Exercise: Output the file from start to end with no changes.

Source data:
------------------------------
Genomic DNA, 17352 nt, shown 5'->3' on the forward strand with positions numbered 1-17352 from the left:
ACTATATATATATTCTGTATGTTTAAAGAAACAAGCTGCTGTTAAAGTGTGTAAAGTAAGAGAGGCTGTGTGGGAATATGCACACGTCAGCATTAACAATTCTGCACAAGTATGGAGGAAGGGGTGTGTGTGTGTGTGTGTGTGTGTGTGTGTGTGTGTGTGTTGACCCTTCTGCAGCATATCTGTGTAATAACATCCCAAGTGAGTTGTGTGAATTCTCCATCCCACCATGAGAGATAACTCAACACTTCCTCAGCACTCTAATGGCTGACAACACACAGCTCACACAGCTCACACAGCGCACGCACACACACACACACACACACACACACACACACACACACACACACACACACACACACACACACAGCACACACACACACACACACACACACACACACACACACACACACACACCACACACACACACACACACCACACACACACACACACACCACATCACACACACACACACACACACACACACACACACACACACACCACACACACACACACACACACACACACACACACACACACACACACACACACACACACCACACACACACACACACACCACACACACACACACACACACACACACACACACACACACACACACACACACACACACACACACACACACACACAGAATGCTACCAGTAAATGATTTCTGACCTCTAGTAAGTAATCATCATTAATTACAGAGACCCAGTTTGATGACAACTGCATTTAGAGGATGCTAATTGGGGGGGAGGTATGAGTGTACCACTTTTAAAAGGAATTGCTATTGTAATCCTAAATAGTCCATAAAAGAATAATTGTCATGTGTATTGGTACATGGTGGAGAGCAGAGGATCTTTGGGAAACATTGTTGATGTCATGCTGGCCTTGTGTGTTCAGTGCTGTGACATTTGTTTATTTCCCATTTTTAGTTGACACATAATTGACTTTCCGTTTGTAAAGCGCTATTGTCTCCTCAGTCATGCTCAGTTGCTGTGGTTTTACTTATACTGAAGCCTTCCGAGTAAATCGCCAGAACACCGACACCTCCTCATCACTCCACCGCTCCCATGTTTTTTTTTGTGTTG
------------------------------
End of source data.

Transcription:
Genomic DNA, 17352 nt, shown 5'->3' on the forward strand with positions numbered 1-17352 from the left:
ACTATATATATATTCTGTATGTTTAAAGAAACAAGCTGCTGTTAAAGTGTGTAAAGTAAGAGAGGCTGTGTGGGAATATGCACACGTCAGCATTAACAATTCTGCACAAGTATGGAGGAAGGGGTGTGTGTGTGTGTGTGTGTGTGTGTGTGTGTGTGTGTGTTGACCCTTCTGCAGCATATCTGTGTAATAACATCCCAAGTGAGTTGTGTGAATTCTCCATCCCACCATGAGAGATAACTCAACACTTCCTCAGCACTCTAATGGCTGACAACACACAGCTCACACAGCTCACACAGCGCACGCACACACACACACACACACACACACACACACACACACACACACACACACACACACACACACACAGCACACACACACACACACACACACACACACACACACACACACACACACCACACACACACACACACACCACACACACACACACACACCACATCACACACACACACACACACACACACACACACACACACACACCACACACACACACACACACACACACACACACACACACACACACACACACACACACACCACACACACACACACACACCACACACACACACACACACACACACACACACACACACACACACACACACACACACACACACACACACACACACAGAATGCTACCAGTAAATGATTTCTGACCTCTAGTAAGTAATCATCATTAATTACAGAGACCCAGTTTGATGACAACTGCATTTAGAGGATGCTAATTGGGGGGGAGGTATGAGTGTACCACTTTTAAAAGGAATTGCTATTGTAATCCTAAATAGTCCATAAAAGAATAATTGTCATGTGTATTGGTACATGGTGGAGAGCAGAGGATCTTTGGGAAACATTGTTGATGTCATGCTGGCCTTGTGTGTTCAGTGCTGTGACATTTGTTTATTTCCCATTTTTAGTTGACACATAATTGACTTTCCGTTTGTAAAGCGCTATTGTCTCCTCAGTCATGCTCAGTTGCTGTGGTTTTACTTATACTGAAGCCTTCCGAGTAAATCGCCAGAACACCGACACCTCCTCATCACTCCACCGCTCCCATGTTTTTTTTTGTGTTG